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I have a solar system 12V connected to a PWM controller 20A and a lead-acid battery 80Ah deep cycle.

What kind of setup should I make to activate a pump (12V) if the battery is full ( >13.8V ) ?

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    \$\begingroup\$ You need some voltage level detect, of which there are many. Which then triggers the pump to turn on, which is possible in many ways. What is the pump? How is it controlled? What battery monitoring are you using? What controller are you using? \$\endgroup\$ – Puffafish Jul 2 '19 at 10:52
  • \$\begingroup\$ Ok thanks, let's say I buy a small PCB voltage detector and link it to my Raspberry PI. How should I plug it (voltage detector) into the system ? PWM controller load ? Directly on the 12V battery ? \$\endgroup\$ – bob dylan Jul 2 '19 at 11:03
  • \$\begingroup\$ The voltage detector needs to be connected across the important voltage, in this case the battery. \$\endgroup\$ – Puffafish Jul 2 '19 at 11:13
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    \$\begingroup\$ Note that turning on the pump will cause voltage to drop, so you need a small amount of "hysterisis" on the system so you don't immediately turn it off again. Such as a minimum run time. \$\endgroup\$ – pjc50 Jul 2 '19 at 12:31
  • \$\begingroup\$ @pjc50 Okay good to know, i will not forget to add that to the programming. \$\endgroup\$ – bob dylan Jul 2 '19 at 15:56
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So here is what I did :

1 - I connected an Arduino to collect analog outputs from a voltage sensor PCB. (connected on 5v pin, ground and Analog 0 or A0)

2 - The analog data is sent through the usb cable to my raspberry pi. (You have to install on the raspberry pi : sudo apt-get install arduino arduino-mk)

ON RASPBERRY :

1 - Create a file named "Makefile" in the project's folder.

ARDUINO_DIR = /usr/share/arduino
ARDUINO_PORT = /dev/ttyACM*

USER_LIB_PATH = /home/pi/ARDUINO/librairies
BOARD_TAG = uno

include /usr/share/arduino/Arduino.mk

2 - Create the arduino code

void setup(){
  Serial.begin(9600);
}

void loop(){
    /* Voltage sensor on A0 */
    int volt = analogRead(A0);
    double voltage_a0 = map(volt, 0, 1023, 0, 2500);
    voltage_a0 /= 100;
    Serial.println(voltage_a0,1);
    delay(10000);
}

3 - Run the code on the arduino and check Serial output

make upload monitor clean

3 - Leave the monitoring system with CTRL + A and then CTRL + D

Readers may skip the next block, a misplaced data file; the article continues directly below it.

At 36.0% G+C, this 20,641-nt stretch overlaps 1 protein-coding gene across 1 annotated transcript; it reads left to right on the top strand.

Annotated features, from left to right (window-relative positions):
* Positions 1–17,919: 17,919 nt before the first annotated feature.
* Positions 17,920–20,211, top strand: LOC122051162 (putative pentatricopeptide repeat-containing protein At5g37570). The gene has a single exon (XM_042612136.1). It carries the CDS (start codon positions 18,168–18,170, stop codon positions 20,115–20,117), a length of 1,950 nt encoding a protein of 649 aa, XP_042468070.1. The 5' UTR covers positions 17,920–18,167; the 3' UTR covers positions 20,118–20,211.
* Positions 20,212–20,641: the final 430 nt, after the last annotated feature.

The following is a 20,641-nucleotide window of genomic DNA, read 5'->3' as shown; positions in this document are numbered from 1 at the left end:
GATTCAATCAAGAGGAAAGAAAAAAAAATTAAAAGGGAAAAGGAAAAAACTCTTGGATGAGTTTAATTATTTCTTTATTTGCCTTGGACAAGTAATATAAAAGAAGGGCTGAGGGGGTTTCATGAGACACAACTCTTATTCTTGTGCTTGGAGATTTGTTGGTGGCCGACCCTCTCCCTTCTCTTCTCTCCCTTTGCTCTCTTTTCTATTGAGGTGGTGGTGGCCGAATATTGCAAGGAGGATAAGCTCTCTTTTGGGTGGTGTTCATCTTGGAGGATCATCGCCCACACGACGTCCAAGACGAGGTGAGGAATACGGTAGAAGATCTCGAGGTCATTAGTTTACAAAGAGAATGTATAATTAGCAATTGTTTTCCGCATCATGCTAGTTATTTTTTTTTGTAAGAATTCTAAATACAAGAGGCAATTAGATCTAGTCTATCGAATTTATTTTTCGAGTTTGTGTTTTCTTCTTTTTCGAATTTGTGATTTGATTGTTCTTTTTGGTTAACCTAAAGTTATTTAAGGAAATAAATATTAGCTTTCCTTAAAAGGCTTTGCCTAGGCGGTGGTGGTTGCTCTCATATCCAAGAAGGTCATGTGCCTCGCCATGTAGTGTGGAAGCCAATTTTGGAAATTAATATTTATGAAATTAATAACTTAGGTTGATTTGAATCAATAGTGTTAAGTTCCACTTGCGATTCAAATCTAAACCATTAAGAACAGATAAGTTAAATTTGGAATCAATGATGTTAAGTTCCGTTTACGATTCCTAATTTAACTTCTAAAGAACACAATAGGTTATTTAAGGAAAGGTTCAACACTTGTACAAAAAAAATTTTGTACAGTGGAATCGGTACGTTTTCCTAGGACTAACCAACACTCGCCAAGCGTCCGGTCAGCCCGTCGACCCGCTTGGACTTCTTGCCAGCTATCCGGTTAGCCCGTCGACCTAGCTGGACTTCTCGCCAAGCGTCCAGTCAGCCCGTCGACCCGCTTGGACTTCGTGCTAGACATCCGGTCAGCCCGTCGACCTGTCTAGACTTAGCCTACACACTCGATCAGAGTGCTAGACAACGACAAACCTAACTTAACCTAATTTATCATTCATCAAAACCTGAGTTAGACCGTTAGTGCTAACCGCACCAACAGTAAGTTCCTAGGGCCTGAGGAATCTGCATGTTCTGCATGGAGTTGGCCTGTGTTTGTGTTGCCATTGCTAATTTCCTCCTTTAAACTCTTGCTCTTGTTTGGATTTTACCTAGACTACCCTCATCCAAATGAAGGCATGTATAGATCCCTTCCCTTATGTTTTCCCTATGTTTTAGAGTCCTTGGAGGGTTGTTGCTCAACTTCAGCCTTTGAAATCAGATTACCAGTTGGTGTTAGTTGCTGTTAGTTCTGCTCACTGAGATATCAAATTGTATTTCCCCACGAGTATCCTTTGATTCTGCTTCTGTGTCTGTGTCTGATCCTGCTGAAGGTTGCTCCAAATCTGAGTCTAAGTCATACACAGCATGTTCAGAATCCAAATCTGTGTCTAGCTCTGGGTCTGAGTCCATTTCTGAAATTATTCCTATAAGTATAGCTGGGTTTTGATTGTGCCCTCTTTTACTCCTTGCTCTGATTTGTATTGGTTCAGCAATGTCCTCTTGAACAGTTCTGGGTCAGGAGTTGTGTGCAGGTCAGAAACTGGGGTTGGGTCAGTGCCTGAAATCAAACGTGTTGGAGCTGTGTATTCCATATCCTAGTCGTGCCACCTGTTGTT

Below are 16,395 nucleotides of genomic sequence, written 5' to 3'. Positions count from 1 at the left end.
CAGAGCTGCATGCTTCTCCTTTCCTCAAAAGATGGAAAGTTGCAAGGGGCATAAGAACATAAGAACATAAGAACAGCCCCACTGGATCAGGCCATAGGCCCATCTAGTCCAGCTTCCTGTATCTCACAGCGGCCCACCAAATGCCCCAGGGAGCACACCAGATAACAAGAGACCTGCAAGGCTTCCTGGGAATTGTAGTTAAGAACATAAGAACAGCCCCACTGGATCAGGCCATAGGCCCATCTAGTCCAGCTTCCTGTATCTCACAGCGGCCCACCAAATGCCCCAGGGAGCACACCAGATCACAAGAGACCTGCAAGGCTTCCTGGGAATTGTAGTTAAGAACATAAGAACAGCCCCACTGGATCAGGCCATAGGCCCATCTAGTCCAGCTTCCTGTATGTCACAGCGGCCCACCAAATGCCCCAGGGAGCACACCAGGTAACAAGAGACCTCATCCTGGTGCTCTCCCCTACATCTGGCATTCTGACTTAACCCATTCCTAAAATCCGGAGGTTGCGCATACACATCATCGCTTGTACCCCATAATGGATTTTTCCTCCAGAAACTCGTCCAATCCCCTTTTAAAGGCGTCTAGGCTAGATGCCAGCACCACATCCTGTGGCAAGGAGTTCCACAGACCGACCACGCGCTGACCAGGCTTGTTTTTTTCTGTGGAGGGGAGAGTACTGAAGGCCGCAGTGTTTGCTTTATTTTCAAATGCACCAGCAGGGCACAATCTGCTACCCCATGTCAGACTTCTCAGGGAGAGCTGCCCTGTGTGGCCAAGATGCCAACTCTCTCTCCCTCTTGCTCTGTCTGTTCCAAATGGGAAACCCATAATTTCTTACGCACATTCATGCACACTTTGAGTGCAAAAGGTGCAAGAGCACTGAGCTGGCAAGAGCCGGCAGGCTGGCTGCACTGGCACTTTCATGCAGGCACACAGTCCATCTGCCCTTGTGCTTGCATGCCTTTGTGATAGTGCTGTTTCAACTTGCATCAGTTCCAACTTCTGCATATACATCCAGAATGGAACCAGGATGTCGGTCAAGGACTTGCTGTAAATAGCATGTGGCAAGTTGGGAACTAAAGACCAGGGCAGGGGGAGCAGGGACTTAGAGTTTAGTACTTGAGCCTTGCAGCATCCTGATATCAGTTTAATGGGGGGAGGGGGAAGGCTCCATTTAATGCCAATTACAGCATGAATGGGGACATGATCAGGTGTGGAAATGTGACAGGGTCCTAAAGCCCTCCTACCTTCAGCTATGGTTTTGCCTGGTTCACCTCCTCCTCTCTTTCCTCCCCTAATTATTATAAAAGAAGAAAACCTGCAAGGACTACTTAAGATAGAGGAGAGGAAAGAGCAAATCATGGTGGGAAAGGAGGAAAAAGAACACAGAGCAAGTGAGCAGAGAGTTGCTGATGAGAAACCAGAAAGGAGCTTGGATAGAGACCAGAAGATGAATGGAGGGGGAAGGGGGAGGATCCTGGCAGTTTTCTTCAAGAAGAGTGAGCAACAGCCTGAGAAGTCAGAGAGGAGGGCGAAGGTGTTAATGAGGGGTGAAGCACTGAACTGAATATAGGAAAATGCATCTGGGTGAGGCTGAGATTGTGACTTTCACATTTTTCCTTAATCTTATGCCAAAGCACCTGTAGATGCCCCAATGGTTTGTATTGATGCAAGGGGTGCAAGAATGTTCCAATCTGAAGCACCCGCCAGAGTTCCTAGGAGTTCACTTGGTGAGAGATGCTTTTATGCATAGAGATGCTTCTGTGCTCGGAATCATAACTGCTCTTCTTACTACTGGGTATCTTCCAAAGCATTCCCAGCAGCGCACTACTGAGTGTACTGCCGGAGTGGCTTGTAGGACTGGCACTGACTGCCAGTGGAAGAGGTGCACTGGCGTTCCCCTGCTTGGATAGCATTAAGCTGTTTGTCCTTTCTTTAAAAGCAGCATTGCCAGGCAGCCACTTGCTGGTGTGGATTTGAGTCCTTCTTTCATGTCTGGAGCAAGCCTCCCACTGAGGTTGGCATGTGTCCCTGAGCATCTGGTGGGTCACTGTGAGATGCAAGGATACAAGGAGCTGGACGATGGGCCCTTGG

4 - Close all screen with screen -X quit (otherwise it will not be available)

5 - You can now read the arduino Serial manually with cat /dev/ttyACM0 but I created a script for reading it every 45 seconds, and write it in a file in a "logs" folder with the date as filename (keep running in the background with screen) :

#!/bin/bash
while [ 1 ]; do
        TODAY=$(date +%Y_%m_%d)
        read DUMP < /dev/ttyACM0 #DUMP
        sleep 2
        read ARDUINO_LINE < /dev/ttyACM0 #(arduino every 10s) Example : 14.7
        TIME=$(date +%R)
        if [[ "$TIME" != "$OLD_TIME" ]]; then
                echo "${TIME}=${ARDUINO_LINE}"
                echo "${TIME}=${ARDUINO_LINE}" >> "logs/$TODAY"
        fi
        OLD_TIME=$TIME
        sleep 45
done

6 - Now i have every day a file in logs called for example 2019_07_30 and it contains 1440 lines like this one : 14:40=14.2. I can use this file to create a graph with for example libre office.

7 - NOT DONE YET. I just need to add some relays that will be controlled by the raspberry pi. (I will edit this post as soon as it's done.)

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  • \$\begingroup\$ Note that running a raspberry pi on battery is likely to be problematic, both due to the high power draw, and potential filesystem corruption from unexpected power loss. Also note that there will be some voltage variation depending on if charge is ongoing or not at any given time, that a good battery charger will vary the termination voltage with temperature, and that it will ideally do some periodic maintenance cycles - which is to say your data may be quite a bit more complex than imagined. \$\endgroup\$ – Chris Stratton Aug 1 '19 at 17:58

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